The researchers managed to detect these nuances with the aid of a network of micro-sensors. The technology called MSS was initially developed jointly by EPFL researcher and the late 1986 co-laureate of the Nobel price of physics, Heinrich Rohrer. Each sensor is composed of a silicon disk 500 micrometres in diameter that is covered by a polymer and suspended by four minuscule “bridges” with integrated piezoresistors. When exposed to a gas, the polymer absorbs certain molecules and the disk changes shape. This deformation is detected by the four piezoresistive bridges, which emit an electrical signal. This phenomenon makes it possible to determine the signature of the gas and its concentration. The trick lies in using different polymers on each sensor, in order to obtain an overview of the gas composition.

“There are already methods for detecting molecules called ‘electronic noses’ on the market. But they have a hard time analysing very complex gases like human breath,” says Nico de Rooij. “Humidity in particular can disrupt the reading, leading to false positives or false negatives.” With the new sensors, the detection process becomes extremely accurate.

Clinical tests on healthy and sick patients
With the collaboration of the Swiss Nanoscience Institute of the University of Basel, the EPFL researchers were able to test their device on actual patients from the University Hospital of Lausanne (Centre hospitalier universitaire vaudois, CHUV) who were either sick or had undergone surgical treatment for head and neck cancer. The results of these tests showed that the sensors were incredibly effective. A Neuchâtel-based company has already expressed interest in marketing this technology, which has been patented.

Breathe into your smartphone
breathtest2

But the story doesn’t end there for the sensors, which have numerous applications. Recently, the NIMS/MANA research centre in Japan, another partner in the project, connected the sensors to mobile phones. This innovation earned them an award at the Nanotech 2015 event.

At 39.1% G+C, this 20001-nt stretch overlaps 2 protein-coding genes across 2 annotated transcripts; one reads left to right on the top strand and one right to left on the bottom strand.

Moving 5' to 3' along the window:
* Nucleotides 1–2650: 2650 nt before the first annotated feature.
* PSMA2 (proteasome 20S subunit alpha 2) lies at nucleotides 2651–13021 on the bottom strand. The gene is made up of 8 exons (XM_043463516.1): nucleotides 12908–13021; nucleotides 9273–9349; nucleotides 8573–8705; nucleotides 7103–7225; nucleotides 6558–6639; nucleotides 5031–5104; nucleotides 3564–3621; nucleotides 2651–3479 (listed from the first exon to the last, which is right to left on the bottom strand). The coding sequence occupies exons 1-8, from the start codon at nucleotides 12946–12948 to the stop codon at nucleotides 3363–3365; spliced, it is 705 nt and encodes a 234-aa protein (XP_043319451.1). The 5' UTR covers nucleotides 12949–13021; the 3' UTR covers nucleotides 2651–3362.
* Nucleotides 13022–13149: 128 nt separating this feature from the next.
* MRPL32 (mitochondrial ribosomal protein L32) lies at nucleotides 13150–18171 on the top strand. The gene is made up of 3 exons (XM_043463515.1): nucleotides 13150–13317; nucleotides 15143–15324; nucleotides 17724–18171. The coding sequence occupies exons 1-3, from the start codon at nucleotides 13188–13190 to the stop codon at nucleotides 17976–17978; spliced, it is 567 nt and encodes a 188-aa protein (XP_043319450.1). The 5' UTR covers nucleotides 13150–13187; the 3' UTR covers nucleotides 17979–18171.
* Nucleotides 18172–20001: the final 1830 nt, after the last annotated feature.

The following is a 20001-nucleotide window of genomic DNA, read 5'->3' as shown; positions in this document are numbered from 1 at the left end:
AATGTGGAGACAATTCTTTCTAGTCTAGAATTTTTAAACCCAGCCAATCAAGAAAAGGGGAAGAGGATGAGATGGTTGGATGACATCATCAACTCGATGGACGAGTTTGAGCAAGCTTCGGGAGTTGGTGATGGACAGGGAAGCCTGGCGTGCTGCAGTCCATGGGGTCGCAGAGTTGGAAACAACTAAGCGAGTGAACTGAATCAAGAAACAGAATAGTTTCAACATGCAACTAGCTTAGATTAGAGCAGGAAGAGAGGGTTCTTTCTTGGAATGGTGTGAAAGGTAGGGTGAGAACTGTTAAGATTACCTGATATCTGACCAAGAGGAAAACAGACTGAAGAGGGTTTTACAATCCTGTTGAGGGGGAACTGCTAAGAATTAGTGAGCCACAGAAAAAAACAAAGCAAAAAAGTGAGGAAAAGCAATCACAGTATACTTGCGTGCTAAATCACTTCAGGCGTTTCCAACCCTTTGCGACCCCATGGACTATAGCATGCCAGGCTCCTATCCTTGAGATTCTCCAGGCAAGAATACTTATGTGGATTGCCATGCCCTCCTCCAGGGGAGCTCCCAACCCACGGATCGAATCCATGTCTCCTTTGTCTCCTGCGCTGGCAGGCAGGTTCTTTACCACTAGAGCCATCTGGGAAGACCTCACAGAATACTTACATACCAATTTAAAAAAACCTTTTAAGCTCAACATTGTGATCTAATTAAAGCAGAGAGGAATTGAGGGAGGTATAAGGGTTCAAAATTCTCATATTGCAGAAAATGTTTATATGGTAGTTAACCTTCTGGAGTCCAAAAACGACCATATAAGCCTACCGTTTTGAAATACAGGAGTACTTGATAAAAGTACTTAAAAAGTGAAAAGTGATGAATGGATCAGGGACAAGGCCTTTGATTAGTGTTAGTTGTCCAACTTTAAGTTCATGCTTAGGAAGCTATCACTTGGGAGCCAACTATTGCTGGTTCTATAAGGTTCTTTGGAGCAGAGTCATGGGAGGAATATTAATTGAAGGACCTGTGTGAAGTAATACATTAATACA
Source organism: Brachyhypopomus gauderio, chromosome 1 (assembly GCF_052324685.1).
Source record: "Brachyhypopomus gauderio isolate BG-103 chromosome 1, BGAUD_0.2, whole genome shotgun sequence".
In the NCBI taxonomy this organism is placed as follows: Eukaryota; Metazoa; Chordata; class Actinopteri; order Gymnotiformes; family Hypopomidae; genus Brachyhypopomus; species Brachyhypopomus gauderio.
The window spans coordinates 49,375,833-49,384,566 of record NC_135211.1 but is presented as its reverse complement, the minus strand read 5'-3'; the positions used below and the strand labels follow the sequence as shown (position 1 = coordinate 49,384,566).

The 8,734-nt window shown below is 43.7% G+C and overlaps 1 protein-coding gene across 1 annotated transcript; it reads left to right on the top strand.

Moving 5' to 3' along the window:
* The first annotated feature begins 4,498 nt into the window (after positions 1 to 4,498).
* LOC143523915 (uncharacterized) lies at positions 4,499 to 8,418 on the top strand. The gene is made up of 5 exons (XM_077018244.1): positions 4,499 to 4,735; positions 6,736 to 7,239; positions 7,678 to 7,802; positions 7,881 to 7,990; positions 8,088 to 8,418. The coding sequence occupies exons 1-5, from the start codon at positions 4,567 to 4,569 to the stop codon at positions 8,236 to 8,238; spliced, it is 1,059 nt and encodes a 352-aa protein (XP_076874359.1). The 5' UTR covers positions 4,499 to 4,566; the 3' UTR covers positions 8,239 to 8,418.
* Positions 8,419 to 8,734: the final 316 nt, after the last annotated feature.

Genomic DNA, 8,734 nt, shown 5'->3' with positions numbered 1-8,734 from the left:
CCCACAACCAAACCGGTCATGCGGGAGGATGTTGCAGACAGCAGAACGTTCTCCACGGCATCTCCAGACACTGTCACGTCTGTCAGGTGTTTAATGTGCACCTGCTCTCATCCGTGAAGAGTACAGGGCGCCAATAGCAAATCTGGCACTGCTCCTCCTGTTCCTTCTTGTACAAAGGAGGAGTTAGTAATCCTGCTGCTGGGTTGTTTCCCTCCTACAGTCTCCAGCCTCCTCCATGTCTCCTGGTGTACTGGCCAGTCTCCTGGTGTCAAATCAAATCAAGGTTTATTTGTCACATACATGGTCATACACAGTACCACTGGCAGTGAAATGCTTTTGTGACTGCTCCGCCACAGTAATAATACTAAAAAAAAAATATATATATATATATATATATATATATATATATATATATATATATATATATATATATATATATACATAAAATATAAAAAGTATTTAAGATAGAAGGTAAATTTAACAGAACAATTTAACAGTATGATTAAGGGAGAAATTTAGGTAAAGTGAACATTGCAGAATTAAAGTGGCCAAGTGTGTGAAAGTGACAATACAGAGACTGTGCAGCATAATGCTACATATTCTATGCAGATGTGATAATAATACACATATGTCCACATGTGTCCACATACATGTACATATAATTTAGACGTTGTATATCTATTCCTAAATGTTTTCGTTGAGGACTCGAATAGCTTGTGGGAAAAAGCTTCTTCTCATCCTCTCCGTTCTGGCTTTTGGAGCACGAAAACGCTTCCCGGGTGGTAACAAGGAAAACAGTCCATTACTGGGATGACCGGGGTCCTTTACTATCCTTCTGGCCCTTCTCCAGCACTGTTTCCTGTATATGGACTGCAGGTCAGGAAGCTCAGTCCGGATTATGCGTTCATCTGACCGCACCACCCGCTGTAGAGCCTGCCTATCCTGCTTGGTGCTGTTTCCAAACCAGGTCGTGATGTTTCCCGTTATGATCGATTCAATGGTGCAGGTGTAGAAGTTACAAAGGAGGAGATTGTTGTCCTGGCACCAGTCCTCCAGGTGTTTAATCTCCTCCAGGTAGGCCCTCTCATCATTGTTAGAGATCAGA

This technology is also of interest to biologists. At the University of Neuchâtel, tests are currently being run by the Laboratoire pour la recherche fondamentale et appliquée en écologie chimique in order to analyse the gases given off by plants when they are attacked by certain insects or mushrooms. These gases serve to attract other insects that will protect the plant. The ability to detect this phenomenon early on could allow farmers to react more quickly to an attack and, as a result, use less insecticide.

April, 2015|Oral Cancer News|

Nova Scotia to include boys in HPV vaccination schedule

Source: www.theglobeandmail.com
Author: Kelly Grant, Health Reporter

hpv_vaccine
Boys in Nova Scotia will begin receiving free vaccinations against the human papillomavirus next fall, a move that makes the Maritime province only the third in Canada to extend public funding of the cancer-thwarting shot to all children, regardless of gender.

In the budget unveiled on Thursday, Nova Scotia’s Liberal government announced it would make the HPV vaccine available to Grade 7 boys as part of the regular school-based immunization program. The expansion is expected to cost $492,000 a year.

Every province in Canada already covers the HPV vaccine for girls in an effort to prevent genital warts and cervical cancer, both of which can be caused by some strains of the virus, which is transmitted through sex and skin-to-skin contact.

But in recent years, oncologists and major health organizations – including the Canadian Cancer Society and the National Advisory Committee on Immunization – have begun calling for HPV vaccinations for boys, too. Until this week, only Prince Edward Island and Alberta had heeded that call with a publicly funded program.

HPV can lead to cancers of the penis, anus, oral cavity and throat in men, as well as genital and anal warts.

“We have a vaccine. It can prevent cancers in men and women, so we want Canadians to be vaccinated against it, because we can actually prevent cancers from starting in the first place,” said Robert Nuttall, the assistant director of cancer control policy at the Canadian Cancer Society.